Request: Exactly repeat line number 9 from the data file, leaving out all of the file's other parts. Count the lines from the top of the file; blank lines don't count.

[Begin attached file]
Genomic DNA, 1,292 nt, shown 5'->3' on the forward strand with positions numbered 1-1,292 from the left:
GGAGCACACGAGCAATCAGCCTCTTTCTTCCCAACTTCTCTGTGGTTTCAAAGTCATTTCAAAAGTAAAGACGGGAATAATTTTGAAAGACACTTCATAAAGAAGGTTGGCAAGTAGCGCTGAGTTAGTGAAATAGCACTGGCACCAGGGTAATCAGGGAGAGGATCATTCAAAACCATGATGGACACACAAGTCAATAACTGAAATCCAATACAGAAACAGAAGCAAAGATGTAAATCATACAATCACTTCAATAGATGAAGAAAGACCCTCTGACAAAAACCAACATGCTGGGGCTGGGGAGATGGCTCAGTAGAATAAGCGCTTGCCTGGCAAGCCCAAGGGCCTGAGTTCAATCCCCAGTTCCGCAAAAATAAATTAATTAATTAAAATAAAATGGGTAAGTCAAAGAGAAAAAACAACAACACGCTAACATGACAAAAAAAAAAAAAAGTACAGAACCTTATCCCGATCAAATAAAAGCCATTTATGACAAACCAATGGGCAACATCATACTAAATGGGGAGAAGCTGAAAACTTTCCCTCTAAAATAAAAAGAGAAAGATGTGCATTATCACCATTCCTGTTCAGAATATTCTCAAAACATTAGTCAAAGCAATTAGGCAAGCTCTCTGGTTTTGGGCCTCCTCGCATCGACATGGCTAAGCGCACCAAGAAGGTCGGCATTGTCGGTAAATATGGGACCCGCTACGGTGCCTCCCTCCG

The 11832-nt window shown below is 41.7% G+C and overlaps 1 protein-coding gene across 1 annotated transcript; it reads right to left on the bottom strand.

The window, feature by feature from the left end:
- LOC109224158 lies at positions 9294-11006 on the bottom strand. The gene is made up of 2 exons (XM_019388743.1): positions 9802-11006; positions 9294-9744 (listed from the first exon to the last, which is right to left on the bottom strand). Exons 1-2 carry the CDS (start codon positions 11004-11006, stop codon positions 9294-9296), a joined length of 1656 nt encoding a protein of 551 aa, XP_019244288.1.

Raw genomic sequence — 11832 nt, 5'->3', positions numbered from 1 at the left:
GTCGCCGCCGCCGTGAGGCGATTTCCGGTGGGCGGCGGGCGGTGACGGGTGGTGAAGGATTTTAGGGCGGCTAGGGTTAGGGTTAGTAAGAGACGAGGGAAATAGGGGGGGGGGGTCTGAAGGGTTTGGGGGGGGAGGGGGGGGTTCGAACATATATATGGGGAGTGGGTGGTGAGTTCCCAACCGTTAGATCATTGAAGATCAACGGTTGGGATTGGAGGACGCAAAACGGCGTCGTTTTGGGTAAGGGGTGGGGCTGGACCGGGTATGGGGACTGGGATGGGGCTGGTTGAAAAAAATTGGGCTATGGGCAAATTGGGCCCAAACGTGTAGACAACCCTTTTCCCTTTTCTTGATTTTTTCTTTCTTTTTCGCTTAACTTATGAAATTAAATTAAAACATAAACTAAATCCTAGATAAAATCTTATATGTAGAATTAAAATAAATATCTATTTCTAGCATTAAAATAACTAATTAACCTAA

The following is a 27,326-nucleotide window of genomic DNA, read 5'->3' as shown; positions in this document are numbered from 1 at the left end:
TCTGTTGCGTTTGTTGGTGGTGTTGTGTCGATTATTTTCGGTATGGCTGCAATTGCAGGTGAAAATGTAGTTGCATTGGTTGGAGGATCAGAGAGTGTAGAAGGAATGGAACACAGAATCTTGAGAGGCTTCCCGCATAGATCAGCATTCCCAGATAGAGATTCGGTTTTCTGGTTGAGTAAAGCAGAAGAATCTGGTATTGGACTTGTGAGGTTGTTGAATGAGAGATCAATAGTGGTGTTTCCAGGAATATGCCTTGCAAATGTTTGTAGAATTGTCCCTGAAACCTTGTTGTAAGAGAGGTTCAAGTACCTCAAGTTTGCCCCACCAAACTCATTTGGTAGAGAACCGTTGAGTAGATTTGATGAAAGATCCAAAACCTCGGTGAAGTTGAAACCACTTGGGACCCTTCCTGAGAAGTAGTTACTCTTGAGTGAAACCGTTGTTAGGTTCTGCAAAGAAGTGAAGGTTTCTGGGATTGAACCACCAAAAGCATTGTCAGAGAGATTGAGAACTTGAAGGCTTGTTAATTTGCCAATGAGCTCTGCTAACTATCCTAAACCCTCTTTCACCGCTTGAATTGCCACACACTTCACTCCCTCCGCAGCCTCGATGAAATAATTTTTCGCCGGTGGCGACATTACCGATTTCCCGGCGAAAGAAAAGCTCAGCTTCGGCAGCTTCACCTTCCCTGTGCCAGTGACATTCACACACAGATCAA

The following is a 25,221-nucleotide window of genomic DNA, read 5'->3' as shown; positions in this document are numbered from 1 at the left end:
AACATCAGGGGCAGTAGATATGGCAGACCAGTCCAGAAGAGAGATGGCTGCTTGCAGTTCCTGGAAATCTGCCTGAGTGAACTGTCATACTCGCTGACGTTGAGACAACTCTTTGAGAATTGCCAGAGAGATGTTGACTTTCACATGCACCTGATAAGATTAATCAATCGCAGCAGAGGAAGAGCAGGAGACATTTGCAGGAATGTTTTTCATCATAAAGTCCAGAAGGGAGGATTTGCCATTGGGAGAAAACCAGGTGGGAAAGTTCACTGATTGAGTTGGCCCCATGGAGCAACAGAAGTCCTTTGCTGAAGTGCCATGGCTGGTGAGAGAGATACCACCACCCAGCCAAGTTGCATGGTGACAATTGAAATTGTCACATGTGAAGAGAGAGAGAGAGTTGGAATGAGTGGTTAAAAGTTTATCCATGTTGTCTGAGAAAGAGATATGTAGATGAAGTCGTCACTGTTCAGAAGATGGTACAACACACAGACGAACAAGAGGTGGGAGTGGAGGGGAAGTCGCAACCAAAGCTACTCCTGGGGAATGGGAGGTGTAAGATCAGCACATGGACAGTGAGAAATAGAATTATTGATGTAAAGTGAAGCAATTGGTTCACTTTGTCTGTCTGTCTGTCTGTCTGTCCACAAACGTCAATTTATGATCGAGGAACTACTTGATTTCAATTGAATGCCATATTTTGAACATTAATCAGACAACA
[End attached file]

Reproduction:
TCTGTTGCGTTTGTTGGTGGTGTTGTGTCGATTATTTTCGGTATGGCTGCAATTGCAGGTGAAAATGTAGTTGCATTGGTTGGAGGATCAGAGAGTGTAGAAGGAATGGAACACAGAATCTTGAGAGGCTTCCCGCATAGATCAGCATTCCCAGATAGAGATTCGGTTTTCTGGTTGAGTAAAGCAGAAGAATCTGGTATTGGACTTGTGAGGTTGTTGAATGAGAGATCAATAGTGGTGTTTCCAGGAATATGCCTTGCAAATGTTTGTAGAATTGTCCCTGAAACCTTGTTGTAAGAGAGGTTCAAGTACCTCAAGTTTGCCCCACCAAACTCATTTGGTAGAGAACCGTTGAGTAGATTTGATGAAAGATCCAAAACCTCGGTGAAGTTGAAACCACTTGGGACCCTTCCTGAGAAGTAGTTACTCTTGAGTGAAACCGTTGTTAGGTTCTGCAAAGAAGTGAAGGTTTCTGGGATTGAACCACCAAAAGCATTGTCAGAGAGATTGAGAACTTGAAGGCTTGTTAATTTGCCAATGAGCTCTGCTAACTATCCTAAACCCTCTTTCACCGCTTGAATTGCCACACACTTCACTCCCTCCGCAGCCTCGATGAAATAATTTTTCGCCGGTGGCGACATTACCGATTTCCCGGCGAAAGAAAAGCTCAGCTTCGGCAGCTTCACCTTCCCTGTGCCAGTGACATTCACACACAGATCAA